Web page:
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Next: 5. Contributions Up: Discovery of Linguistic Relations Previous: 3. Lexical Attraction Models


4. Bootstrapping Acquisition

Figure 4.1: Interdigitating learning and processing to bootstrap acquisition.

This chapter presents a bootstrapping mechanism for learning to identify linguistic relations. The key to the mechanism is to interdigitate learning and processing. That way the structures built by the processor can help the learner detect higher level regularities. Figure 4.1 depicts this feedback loop between the memory and the processor.

In the beginning of the training process, the processor cannot build any structure and the memory is presented with the raw input. As the memory detects low level correlations in the raw input, the processor uses this information to assign simple structure. The simple structure enables the memory to detect higher level correlations, which in turn enables the processor to assign more complex structure. Using this bootstrapping mechanism, the program starts reading raw text with no initial knowledge and reaches 60% precision and 50% recall in content word links after training.

I describe the implementation of the processor in the first section and the memory in the second section. This is followed by quantitative results of the learning process and a critical evaluation of its shortcomings. The final section discusses related work.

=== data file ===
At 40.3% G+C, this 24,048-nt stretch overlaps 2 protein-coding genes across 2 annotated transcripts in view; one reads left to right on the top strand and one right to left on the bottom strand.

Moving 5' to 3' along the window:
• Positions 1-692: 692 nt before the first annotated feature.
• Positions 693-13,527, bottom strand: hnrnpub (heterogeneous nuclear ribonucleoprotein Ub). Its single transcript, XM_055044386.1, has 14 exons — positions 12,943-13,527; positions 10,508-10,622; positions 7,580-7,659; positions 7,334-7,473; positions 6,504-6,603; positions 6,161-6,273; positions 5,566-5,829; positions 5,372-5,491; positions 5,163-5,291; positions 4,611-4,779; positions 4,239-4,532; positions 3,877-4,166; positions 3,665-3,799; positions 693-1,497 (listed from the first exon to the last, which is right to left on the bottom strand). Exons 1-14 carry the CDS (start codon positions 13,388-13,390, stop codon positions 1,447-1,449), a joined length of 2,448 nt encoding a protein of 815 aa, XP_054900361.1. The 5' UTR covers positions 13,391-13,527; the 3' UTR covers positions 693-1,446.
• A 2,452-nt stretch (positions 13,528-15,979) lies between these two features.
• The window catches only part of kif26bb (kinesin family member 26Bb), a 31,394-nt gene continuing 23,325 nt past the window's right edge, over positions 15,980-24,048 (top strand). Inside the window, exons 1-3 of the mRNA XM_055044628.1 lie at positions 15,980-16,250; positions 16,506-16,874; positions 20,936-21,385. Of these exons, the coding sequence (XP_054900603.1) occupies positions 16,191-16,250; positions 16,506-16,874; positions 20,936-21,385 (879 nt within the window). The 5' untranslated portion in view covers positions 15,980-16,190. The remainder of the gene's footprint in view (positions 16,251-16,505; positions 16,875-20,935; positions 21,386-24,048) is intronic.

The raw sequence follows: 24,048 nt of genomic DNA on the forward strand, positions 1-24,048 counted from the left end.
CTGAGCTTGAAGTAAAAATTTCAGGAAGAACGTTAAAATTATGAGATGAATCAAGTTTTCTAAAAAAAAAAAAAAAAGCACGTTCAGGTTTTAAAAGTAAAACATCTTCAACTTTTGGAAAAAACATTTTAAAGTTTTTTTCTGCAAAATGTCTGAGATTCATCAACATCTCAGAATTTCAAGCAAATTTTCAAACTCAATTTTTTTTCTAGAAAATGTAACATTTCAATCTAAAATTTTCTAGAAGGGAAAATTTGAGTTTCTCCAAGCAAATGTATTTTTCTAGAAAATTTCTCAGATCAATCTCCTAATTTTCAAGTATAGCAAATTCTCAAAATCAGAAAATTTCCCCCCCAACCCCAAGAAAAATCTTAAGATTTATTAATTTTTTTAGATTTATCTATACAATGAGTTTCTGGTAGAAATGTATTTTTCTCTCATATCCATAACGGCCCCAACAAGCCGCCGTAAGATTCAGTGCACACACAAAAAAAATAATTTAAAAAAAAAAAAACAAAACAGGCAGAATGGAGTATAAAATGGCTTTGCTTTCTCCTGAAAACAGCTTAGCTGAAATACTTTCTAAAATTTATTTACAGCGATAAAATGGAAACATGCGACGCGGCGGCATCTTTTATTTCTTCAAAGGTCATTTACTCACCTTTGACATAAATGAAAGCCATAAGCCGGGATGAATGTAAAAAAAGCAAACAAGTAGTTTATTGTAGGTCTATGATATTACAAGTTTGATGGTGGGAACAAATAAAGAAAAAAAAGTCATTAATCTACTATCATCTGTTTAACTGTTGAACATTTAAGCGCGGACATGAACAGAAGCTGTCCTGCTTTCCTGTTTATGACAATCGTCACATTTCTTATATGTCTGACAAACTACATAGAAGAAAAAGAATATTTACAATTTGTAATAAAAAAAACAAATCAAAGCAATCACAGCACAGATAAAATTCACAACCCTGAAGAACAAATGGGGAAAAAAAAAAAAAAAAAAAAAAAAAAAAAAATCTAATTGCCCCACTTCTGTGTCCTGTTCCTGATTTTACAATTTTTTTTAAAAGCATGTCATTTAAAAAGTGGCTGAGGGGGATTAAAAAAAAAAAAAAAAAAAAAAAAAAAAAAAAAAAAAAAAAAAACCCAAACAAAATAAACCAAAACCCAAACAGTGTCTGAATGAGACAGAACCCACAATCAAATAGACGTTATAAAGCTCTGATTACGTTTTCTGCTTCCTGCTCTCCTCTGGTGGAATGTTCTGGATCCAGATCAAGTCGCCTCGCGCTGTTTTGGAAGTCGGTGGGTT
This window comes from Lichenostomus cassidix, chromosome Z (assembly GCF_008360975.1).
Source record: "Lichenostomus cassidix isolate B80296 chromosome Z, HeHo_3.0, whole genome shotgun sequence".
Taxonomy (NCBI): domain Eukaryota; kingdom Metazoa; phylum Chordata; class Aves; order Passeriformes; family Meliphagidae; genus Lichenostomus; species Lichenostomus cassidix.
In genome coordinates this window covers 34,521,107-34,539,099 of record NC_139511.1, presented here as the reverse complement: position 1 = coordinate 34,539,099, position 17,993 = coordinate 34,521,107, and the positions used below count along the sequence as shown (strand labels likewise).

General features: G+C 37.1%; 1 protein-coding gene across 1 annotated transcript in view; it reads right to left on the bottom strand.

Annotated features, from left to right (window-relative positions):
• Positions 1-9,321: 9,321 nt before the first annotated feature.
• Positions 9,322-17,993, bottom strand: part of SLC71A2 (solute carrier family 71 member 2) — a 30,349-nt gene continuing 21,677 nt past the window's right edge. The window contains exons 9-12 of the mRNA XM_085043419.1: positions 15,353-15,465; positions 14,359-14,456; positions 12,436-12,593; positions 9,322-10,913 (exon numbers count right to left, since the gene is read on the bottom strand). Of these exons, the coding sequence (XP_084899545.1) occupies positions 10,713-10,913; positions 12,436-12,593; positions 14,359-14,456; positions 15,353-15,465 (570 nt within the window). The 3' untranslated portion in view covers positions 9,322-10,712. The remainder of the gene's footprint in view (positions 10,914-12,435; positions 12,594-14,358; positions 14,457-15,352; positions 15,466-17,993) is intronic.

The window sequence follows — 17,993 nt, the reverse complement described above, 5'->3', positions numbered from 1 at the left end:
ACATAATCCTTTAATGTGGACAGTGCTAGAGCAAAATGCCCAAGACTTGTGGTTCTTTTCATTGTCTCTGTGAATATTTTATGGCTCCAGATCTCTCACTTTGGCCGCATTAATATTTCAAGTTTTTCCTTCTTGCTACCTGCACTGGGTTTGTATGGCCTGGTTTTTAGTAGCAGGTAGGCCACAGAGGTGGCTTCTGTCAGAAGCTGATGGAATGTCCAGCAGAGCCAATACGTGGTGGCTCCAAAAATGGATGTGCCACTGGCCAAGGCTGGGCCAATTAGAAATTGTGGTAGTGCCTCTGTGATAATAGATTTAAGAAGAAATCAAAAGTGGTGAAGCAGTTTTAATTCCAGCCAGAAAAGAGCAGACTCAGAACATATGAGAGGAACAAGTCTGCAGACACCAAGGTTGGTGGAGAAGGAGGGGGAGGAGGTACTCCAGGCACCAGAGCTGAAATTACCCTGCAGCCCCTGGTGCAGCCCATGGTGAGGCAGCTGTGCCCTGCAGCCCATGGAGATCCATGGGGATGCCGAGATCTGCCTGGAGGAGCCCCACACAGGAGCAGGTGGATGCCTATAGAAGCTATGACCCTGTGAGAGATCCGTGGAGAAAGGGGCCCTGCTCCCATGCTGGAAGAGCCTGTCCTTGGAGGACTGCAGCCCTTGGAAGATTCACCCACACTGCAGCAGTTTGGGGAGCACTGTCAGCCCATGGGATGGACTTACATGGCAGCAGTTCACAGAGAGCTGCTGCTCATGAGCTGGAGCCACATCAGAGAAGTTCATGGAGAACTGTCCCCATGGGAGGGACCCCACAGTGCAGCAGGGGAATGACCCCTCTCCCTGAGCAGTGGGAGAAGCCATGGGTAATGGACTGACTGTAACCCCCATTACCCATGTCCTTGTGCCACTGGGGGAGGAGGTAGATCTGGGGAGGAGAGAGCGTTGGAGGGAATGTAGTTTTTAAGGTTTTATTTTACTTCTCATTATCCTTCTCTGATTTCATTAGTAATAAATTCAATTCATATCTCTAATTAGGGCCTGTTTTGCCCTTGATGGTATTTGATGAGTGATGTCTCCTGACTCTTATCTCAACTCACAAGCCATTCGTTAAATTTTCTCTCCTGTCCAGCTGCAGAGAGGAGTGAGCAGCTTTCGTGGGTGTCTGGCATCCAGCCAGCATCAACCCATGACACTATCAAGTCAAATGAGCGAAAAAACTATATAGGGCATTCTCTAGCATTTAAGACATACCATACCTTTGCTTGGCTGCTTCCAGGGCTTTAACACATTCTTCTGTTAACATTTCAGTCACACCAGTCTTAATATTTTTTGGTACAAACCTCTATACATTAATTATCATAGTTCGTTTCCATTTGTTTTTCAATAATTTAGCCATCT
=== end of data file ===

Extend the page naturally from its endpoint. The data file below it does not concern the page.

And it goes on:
The key insights that differentiate my approach from others are:

4.1 Processor

The goal of the processor is to find the dependency structure that assigns a given sentence a high probability. In Chapter 3, I showed that the probability of a sentence is determined by the mutual information captured in syntactic relations. Thus, the problem is to find the dependency structure with the highest total mutual information. The optimum solution can be found in time O(n5). I use an approximation algorithm that is O(n2). The main reason for this choice was the simplicity of the resulting processor as well as its speed. The simplicity is important because in the architecture of Figure 4.1, the input to the memory consists of the states and the actions of the processor, rather than the raw input signal. In order to make learning easy, the processor should be simple, i.e. it should have a small number of possible states and a small number of possible actions. Below, I present both the approximation algorithm and the optimum algorithm.

Approximation algorithm

There are two possible actions of the simple processor: given two words, they can be linked or not linked. The two words under consideration constitute the state of the processor visible to the memory. The order in which words come under the processor's attention is determined by a simple control system.

The control system reads the words from left to right. After reading each new word, the processor tries to link it to each of the previous words. When a link crossing or a cycle is detected, the weakest links in conflict is eliminated. Following is the pseudo-code for this n2 algorithm:

\par {\sc Link-Sentence}$(S)$\space \\
1 {\bf For...
...{\sc Push}({\sc Left-Links}$(i)$ ,{\sc stack}) \\

The input S to the procedure LINK-SENTENCE is the sentence as an array of words. The links are created and deleted using LINK and UNLINK. The function MI gets the mutual information value for a link from the memory. The MINLINK array and the STACK are used to detect cycles and link crossings. The i th element of MINLINK contains the minimum valued link on the path from S[i] to S[j] if there exists one. As i moves leftward in the sentence, the right links of S[i] are popped and the left links of S[i] are pushed to the STACK. The last right link popped or the MINLINK on its right side becomes the new MINLINK[i]. A link crossing is detected when a new link is created with a nonempty stack. A cycle is detected when a new link is created when MINLINK[i] is nonempty.